- What are the parameters, and which ones are optional vs. required? What is the data type of each parameter (e.g. array, object, string, int)? Are there enumerations or is it free text? Is it valid for multiples of the same parameter to be sent or received?
- What is the naming convention for functions and data elements? Which systems are case-sensitive? Will you be using camel case or sentence case?
- What does the data structure look like within the databases on either side?
- Are the calls synchronous or asynchronous? What is the retry behavior, if any? What is the logging behavior, if any?
- Which environments will each party be using? Does everyone have all of the credentials they need to talk to each environment?
- Who’s in charge of error monitoring and logging?
- Who’s in charge of production support once the integration goes live?
The general principle: during the planning phase, get into the details and document your decisions for posterity.
That way, if your integration succeeds (and hopefully it will!), you and your partner can build even more integrations together, and your past work will already be cleanly documented for both of you to work off of.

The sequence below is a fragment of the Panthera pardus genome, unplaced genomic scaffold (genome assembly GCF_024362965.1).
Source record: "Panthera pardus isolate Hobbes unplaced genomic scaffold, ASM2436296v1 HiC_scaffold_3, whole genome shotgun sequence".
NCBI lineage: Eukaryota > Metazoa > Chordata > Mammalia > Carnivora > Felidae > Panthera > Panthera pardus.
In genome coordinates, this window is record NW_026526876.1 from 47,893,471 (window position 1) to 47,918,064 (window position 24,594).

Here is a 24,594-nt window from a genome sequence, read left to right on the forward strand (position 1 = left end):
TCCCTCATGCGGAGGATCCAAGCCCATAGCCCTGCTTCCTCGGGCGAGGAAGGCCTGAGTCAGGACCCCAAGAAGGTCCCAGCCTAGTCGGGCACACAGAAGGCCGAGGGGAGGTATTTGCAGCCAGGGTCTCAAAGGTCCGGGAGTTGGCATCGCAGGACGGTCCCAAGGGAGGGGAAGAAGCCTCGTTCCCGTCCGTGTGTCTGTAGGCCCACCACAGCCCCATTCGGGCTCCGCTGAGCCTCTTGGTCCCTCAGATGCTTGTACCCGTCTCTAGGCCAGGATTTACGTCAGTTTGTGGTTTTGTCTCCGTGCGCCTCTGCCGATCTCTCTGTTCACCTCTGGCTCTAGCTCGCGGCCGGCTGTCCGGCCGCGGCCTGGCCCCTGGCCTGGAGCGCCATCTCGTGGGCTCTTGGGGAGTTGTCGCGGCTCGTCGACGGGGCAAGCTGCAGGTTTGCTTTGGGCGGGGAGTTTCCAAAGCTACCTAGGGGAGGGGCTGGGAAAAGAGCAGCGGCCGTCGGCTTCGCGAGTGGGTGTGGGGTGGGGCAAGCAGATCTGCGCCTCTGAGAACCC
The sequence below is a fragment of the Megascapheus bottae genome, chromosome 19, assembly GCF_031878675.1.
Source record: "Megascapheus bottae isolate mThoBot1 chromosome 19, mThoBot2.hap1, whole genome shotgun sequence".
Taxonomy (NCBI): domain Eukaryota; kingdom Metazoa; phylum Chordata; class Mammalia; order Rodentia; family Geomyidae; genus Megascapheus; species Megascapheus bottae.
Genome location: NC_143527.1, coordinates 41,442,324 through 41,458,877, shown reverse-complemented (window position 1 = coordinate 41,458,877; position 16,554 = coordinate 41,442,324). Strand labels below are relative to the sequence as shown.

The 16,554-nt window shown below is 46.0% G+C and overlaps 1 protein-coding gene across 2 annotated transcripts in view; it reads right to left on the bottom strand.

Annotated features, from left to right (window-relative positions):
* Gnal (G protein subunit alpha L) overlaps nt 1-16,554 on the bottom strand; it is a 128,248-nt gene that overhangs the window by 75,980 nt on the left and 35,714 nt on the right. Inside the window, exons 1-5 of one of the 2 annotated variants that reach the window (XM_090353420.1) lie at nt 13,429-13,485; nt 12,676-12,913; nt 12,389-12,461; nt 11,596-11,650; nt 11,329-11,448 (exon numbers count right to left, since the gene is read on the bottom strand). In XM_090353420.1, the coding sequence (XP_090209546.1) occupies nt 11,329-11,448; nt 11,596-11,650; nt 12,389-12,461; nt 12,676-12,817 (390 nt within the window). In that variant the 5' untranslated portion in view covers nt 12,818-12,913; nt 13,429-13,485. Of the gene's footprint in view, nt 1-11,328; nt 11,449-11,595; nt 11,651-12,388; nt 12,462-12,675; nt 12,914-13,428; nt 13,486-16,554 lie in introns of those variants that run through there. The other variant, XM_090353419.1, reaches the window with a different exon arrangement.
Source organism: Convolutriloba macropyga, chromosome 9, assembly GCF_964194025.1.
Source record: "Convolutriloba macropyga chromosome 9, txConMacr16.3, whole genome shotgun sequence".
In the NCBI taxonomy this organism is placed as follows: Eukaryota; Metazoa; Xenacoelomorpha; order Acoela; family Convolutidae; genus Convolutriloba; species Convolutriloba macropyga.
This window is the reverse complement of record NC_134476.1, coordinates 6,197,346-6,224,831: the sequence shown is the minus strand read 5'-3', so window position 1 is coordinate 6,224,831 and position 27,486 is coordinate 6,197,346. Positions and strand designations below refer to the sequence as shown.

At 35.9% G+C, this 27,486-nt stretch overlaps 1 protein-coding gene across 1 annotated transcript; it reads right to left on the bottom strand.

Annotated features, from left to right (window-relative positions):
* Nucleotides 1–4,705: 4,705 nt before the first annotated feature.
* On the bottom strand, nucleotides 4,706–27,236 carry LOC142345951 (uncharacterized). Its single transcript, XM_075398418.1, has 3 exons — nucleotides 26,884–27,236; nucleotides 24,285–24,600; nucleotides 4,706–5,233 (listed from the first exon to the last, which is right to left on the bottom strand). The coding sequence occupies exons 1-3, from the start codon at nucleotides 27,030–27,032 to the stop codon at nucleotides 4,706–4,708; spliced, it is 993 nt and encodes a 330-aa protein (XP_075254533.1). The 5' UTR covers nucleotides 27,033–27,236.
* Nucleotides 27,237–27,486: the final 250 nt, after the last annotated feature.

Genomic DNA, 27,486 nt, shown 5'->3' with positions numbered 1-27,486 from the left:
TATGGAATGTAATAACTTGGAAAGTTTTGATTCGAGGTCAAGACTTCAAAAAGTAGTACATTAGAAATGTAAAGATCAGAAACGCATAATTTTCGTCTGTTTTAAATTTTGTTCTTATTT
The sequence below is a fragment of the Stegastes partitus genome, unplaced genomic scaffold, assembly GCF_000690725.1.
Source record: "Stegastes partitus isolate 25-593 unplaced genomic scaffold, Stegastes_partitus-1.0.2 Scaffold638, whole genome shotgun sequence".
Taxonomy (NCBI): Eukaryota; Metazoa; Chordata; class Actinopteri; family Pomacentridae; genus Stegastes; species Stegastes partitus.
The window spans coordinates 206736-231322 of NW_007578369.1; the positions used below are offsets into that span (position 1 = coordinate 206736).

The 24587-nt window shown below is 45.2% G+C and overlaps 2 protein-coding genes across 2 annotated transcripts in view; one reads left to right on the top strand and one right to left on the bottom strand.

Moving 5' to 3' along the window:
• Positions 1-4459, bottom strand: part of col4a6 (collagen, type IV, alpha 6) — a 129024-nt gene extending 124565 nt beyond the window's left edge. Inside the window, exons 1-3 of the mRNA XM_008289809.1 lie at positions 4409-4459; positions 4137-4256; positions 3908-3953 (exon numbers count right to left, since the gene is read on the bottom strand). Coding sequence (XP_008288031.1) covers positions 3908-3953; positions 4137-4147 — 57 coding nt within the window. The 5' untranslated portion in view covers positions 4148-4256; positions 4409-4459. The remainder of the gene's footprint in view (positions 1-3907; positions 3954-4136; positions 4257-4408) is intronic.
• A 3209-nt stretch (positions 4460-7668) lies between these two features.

You’ve fleshed out every detail. Now it’s time to ship as a single unified team.
I’ve found that when my integration partner and I treat one another as true teammates, that’s when we ship the highest-quality code at the fastest velocity.
I’ve also found that if my team doesn’t trust my partner’s team, then the entire initiative will quickly fall apart. While it’s important that we hold one another accountable, we also have to trust that each team will get their work done to the best of their ability.
While many product managers are great at leading their own teams, they may struggle to work with external teams. The good thing is that with a bit of mindset tweaking, it’s entirely possible to become effective at leading external teams too.
First, you and your integration partner must commit to tracking your progress together. Give one another full transparency and visibility into your backlogs, velocities, sprint plans, and resource allocations.
By doing so, it’s much easier for you to plan around one another’s constraints. Be proactive and share when you’ll get blocked, and proactively discuss how you can help unblock another other.
One of the most helpful actions either side can take is to provide mock responses for one another. A mock response is simply a “fake” set of data that one party provides to the other, so that the other party can implement without needing to wait for the actual API to be built.
For example, say that I’m on the hook to build a data verification function, and my implementation partner is going to send me a bunch of data to verify. But, let’s say that I haven’t built my verification function yet.
That’s okay. I can let them know that I’ll prepare a set of mock responses, based on a predetermined set of requests that they send me. For example, if they send me Data Set XYZ, I’ll always respond back with a successful response. And, if they send me Data Set ABC, then I’ll send them back a response letting them know that the data cannot be verified.